Week 4 Blog Post

Domestic violence happens every around the world. Sadly, it is a major issue on the rise in Thailand. It was said in 2012 that domestic violence in Thailand increased with 30.8 percent of households that reported abuse. Along with these rising percentages, the percent of divorces also increased from 10.8 to 33 percent.

In Thailand “men are thought to be macho and assert their dominance over women” (Lang). It is important for the guy to act strong and mighty to protect the women, not to beat her or belittle her. A lot of the times alcohol is a factor. The amount of alcohol that is consumed it affects actions of the individual making them to act rationally. Thailand is ranked 36th among the 75 countries in acts of physical violence. Another issue causing these deaths and violence violation is the concerns they have with politics. Because Thailand is a country that is still developing their political system is not very organized, causing the chaos. In the end it is up to the people of the country to decided how they will resolve their differences (Kerry).

The issues of sex trafficking, sexual abuse, and domestic violence towards women are present in Thailand, as well as many other places around the word. In article by Peled there was an alleged trafficker who were charged with forcing Thai women to the US for sex. These women are just being fored to have sexual contact with these men. Not knowing if any of these men were tested or have any types of diseases. This is a huge concern for the women’s health. Not being able to see the future but these women might become pregnant and have an unfortunate living arrangements for the child.

Of all the terrible things that are happening, rape is happening to young children up to older women. In Thailand it is happening in its very own capital. Bangkok has the highest percentage of rape incidents being portrayed. Following is the city Chonburi, Samut Prakarn, Nonthaburi, and Pathum Thani with 5.3 percent of the victims being present there. In Thailand rape is very common that some kids think that is ok to joke around about or talk about it lightly. For example, in an article written by Under the Ropes a teacher explains a situation that she was in that made her feel unsafe, and worried. One day in class she was teaching four students two girls and two guys. One of the guy “joked” with his classmates that if the teacher did not pass him for the class he was going to rape her. The female student was explaining to what he said to the teacher with a “giggle”. The female student realized that the teacher was offended and apologized to the teacher. But the man who said the phrase did not. The teacher then brought it up with her colleagues and they too were offended. The situation was then brought up with the principle and the students had a discussion about the situation. For situation like this to happen it is considered to be normal to joke around about a situation like rape. Whereas in other countries it would be a complete insult and a totally negative subject to humor with.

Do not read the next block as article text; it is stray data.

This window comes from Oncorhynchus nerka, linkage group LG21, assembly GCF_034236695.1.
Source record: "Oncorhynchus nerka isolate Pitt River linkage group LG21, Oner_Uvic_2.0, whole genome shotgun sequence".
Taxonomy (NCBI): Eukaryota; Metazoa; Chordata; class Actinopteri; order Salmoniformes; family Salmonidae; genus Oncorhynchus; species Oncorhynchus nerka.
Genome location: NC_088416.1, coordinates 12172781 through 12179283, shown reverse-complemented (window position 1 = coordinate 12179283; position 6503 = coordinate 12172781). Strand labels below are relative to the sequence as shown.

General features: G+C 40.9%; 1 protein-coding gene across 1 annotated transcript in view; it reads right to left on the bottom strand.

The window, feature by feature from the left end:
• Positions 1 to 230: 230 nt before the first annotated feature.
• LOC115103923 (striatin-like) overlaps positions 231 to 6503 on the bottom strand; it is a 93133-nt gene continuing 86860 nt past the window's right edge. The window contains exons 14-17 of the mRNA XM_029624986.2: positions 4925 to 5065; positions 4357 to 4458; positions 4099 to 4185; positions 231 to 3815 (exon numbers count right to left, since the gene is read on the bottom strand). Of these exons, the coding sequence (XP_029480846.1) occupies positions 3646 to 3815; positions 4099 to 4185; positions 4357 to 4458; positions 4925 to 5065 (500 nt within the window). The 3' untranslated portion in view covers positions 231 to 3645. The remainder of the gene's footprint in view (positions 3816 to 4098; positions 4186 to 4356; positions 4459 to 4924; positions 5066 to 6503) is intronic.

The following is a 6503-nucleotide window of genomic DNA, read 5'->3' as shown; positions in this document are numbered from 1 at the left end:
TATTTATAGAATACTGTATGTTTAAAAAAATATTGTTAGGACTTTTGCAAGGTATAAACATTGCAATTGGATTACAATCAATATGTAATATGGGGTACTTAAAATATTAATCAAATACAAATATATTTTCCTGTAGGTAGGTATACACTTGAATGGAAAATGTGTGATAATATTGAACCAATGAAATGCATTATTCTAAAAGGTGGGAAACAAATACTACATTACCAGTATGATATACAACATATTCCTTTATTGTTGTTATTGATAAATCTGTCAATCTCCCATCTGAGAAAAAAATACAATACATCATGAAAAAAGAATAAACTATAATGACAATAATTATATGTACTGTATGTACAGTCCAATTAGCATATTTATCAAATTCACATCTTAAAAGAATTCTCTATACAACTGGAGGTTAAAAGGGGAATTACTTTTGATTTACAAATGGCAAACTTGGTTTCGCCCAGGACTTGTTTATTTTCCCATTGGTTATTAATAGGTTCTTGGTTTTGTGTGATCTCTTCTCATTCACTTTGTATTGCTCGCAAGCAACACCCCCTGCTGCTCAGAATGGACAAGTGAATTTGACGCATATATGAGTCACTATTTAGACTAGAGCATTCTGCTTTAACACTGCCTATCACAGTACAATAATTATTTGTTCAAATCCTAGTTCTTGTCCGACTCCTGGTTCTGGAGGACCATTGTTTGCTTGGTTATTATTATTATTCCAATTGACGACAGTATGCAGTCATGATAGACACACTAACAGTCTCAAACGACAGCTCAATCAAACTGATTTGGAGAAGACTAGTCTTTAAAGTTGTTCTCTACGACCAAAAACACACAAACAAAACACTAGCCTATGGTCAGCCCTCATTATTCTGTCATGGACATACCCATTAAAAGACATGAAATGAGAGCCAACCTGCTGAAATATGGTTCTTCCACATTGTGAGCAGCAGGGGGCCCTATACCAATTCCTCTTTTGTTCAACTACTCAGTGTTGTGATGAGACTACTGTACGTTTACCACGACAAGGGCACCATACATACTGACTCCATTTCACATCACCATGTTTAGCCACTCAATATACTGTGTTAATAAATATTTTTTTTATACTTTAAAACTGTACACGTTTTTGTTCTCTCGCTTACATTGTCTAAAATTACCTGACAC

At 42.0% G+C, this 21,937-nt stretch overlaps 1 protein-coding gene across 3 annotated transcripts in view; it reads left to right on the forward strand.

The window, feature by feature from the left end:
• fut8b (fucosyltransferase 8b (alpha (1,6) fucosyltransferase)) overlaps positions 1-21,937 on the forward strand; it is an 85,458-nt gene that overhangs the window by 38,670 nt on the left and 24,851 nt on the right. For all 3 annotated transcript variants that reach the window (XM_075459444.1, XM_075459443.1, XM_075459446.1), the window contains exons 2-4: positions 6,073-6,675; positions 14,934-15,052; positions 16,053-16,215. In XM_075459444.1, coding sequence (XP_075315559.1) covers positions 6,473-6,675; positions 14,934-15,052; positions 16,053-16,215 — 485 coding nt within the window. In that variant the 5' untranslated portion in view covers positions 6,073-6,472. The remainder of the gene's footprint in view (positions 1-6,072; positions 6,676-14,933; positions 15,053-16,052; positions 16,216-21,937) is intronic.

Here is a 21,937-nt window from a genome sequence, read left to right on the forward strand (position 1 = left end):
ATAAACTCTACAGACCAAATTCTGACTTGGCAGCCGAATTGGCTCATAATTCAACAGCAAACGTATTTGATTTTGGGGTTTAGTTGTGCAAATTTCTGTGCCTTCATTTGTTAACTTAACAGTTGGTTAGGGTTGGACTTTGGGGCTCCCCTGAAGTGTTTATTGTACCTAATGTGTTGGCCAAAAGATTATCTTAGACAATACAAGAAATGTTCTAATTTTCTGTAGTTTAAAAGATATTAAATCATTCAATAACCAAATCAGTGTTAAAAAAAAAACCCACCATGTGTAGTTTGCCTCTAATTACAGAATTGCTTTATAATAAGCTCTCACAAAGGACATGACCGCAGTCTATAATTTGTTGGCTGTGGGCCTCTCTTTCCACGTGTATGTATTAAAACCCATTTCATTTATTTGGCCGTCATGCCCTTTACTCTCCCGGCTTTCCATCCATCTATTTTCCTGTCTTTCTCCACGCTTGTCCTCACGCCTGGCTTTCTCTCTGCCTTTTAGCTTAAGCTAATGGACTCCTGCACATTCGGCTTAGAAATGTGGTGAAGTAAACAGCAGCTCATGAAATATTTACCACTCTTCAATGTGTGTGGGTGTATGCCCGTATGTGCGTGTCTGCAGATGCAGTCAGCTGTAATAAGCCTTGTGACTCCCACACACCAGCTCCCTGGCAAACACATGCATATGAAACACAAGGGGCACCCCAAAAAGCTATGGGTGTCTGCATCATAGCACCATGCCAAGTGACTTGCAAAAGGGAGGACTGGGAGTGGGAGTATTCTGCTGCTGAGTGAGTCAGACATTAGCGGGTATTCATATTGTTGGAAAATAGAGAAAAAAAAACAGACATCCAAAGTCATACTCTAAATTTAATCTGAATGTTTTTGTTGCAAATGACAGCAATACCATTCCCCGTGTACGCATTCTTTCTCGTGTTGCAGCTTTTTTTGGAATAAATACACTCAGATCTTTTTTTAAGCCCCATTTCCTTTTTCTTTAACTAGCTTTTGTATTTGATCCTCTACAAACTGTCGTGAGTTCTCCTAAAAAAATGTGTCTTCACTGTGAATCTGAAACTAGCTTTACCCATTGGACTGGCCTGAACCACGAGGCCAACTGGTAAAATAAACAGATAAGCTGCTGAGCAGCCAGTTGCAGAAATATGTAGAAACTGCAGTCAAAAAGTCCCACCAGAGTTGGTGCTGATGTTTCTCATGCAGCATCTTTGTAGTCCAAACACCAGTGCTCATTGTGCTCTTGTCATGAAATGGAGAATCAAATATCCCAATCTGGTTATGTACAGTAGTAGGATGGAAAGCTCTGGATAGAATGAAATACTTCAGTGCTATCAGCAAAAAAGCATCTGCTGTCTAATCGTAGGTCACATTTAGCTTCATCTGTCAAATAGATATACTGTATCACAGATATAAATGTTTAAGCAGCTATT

Whether a woman is carrying baby/babies that does not stop their partner abusing them. Of 475 pregnant Thai women, 13.1 percent report ever being abused, whereas 4.8 percent report physical abuse during their pregnancy. In the Sage journal, they said that women who were abused while being pregnant were likely to be younger, unmarried, have low income, might be unemployed and reported that the pregnancy was unwanted (Thananowan). This leads back to the subject that was previously mentioned how women are being raped and taking advantage of and then might eventually come pregnant. Along with all the struggles that we mentioned while being pregnant, another situation that the women might face would be depression symptoms. The depression that was caused form their intimate partner would be because of the philological violence that their partner is putting on them (Thananowan).

Intergenerational trauma takes part of the medicine and mechanical model of the health in Thais. The biomedical system has not changed much from the past to the present in Thailand. Even though the women are insulted, taken advantage of, and belittled the medical system are trying their best to help to help these women. They have created classes and are trying to educate the women more about the situation.



One thought on “Week 4 Blog Post

  1. Hi there, thanks for sharing — this is a great post. Unfortunately, violence against women sometimes seems ubiquitous, and it is important that we look at cases from all across the world. I have very little knowledge about Thailand, and this is a good introductory post to some of the domestic and/or sexual violence that occurs over there.
    It is shocking that domestic abuse reports have recently increased by more than 30%; that is a ridiculously high spike, and it makes me wonder what else may be contributing. Have the systems for reporting domestic abuse been streamlined/become more accessible or efficient? Has the stigma surrounding survivors been placated somewhat? Have abusers simply become more enabled because of other social or political changes in Thailand? Anyway, this would be interesting to study on its own, but I am also glad you provide some other context throughout your post.
    The intersections you present with other factors such as socio-economic class, age, and marital status are likewise important. These sorts of situations parallel such issues in the U.S. as well, considering that many survivors of sexual assault are of similar demographics; it is really unfortunate, but it seems like people the world over must do better to acknowledge and aid women (and men, for that matter) who have experienced domestic abuse and/or sexual assault.

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